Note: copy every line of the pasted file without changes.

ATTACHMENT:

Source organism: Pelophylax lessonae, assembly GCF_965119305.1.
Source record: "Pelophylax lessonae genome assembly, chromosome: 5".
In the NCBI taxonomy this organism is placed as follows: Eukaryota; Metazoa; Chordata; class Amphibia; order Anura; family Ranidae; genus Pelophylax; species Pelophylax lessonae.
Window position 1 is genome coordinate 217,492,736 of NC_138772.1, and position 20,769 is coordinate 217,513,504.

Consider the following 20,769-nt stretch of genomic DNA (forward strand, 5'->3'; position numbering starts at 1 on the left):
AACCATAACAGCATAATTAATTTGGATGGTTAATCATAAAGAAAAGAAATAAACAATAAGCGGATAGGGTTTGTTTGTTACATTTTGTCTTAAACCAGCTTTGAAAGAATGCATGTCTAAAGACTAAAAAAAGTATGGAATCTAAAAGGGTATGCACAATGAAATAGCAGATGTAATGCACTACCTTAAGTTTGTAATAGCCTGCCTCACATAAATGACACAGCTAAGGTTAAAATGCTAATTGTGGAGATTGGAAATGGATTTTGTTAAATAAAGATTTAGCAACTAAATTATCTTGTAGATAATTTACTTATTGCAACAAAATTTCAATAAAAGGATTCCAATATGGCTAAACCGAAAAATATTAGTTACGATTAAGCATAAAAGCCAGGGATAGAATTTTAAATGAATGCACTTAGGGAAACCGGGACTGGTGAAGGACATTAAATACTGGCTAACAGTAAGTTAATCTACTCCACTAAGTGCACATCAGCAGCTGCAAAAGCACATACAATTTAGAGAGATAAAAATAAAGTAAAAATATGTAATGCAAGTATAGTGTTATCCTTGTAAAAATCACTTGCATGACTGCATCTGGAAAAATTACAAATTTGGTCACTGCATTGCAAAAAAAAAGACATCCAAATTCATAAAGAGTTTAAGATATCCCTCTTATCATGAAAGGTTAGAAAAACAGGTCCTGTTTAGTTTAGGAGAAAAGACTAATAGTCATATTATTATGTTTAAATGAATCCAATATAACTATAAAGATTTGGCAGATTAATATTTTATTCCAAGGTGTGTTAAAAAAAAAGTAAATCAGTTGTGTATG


Source organism: Pelophylax lessonae, assembly GCF_965119305.1.
Source record: "Pelophylax lessonae genome assembly, chromosome: 5".
In the NCBI taxonomy this organism is placed as follows: Eukaryota; Metazoa; Chordata; class Amphibia; order Anura; family Ranidae; genus Pelophylax; species Pelophylax lessonae.
Window position 1 is genome coordinate 217,492,736 of NC_138772.1, and position 20,769 is coordinate 217,513,504.

Consider the following 20,769-nt stretch of genomic DNA (forward strand, 5'->3'; position numbering starts at 1 on the left):
AACCATAACAGCATAATTAATTTGGATGGTTAATCATAAAGAAAAGAAATAAACAATAAGCGGATAGGGTTTGTTTGTTACATTTTGTCTTAAACCAGCTTTGAAAGAATGCATGTCTAAAGACTAAAAAAAGTATGGAATCTAAAAGGGTATGCACAATGAAATAGCAGATGTAATGCACTACCTTAAGTTTGTAATAGCCTGCCTCACATAAATGACACAGCTAAGGTTAAAATGCTAATTGTGGAGATTGGAAATGGATTTTGTTAAATAAAGATTTAGCAACTAAATTATCTTGTAGATAATTTACTTATTGCAACAAAATTTCAATAAAAGGATTCCAATATGGCTAAACCGAAAAATATTAGTTACGATTAAGCATAAAAGCCAGGGATAGAATTTTAAATGAATGCACTTAGGGAAACCGGGACTGGTGAAGGACATTAAATACTGGCTAACAGTAAGTTAATCTACTCCACTAAGTGCACATCAGCAGCTGCAAAAGCACATACAATTTAGAGAGATAAAAATAAAGTAAAAATATGTAATGCAAGTATAGTGTTATCCTTGTAAAAATCACTTGCATGACTGCATCTGGAAAAATTACAAATTTGGTCACTGCATTGCAAAAAAAAAGACATCCAAATTCATAAAGAGTTTAAGATATCCCTCTTATCATGAAAGGTTAGAAAAACAGGTCCTGTTTAGTTTAGGAGAAAAGACTAATAGTCATATTATTATGTTTAAATGAATCCAATATAACTATAAAGATTTGGCAGATTAATATTTTATTCCAAGGTGTGTTAAAAAAAAAGTAAATCAGTTGTGTATG